And though it may sound great having more enemies to battle, the increase wasn’t necessary – or wise. I like pounding on thugs just as much as the next guy, but that’s not what action/adventures are about. Think back: how many enemy encounters do the Mario and Sonic games have? Or the old Crash games, or any other great game in this style? There should be an even mixture of gameplay elements.

 

Crash of the Titans has just one pattern: run through a linear level, bash an overabundance of enemies, jump through and around various obstacles, and repeat. The time spent fighting enemies outweighs the rest, turning Crash into a button-masher. Which is somewhat laughable, considering how mind-numbingly stupid the enemies are. You could die by default for a running assault – the enemy could block and retaliate without any way for you to retreat. But if you sit back and let the enemy approach, you can safely attack and win nearly every time.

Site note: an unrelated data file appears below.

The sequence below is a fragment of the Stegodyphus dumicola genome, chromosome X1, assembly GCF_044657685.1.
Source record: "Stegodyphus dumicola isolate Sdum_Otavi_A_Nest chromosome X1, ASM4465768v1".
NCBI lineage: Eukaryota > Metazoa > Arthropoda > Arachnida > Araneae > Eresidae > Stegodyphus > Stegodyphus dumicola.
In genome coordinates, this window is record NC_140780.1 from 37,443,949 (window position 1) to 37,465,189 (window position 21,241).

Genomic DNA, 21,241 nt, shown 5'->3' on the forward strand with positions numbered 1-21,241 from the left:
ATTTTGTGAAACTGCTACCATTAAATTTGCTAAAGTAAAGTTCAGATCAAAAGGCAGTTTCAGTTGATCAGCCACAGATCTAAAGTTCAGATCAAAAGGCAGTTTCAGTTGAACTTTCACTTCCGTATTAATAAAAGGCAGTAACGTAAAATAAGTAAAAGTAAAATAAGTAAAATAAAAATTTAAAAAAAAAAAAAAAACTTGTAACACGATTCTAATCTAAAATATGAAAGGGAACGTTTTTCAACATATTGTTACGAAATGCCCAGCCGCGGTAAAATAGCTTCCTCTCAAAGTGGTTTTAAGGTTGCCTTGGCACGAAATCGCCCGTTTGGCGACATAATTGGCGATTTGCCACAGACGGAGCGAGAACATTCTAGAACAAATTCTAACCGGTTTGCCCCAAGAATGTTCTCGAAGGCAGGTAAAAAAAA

On a less severe note, Crash of the Titans is one of the more childish games in the series. The voice acting sounds like it came from a Saturday morning cartoon (the ones geared at six-year-olds). You could write that off as being “appropriate for children.” But Crash is a long-running series that started off by building a strong relationship with kids, teens, and adults. Does anyone really believe that making Crash more childish will somehow improve kids’ perception of the character? That implies that he wasn’t appealing strongly enough to kids in his previous form. If that’s the case, he may be one doomed bandicoot, because he has now killed any chance he had of appealing to the teen and adult market. Contrary to popular belief, games don’t have to alienate older players to be family-friendly.

 

Partially Redeemed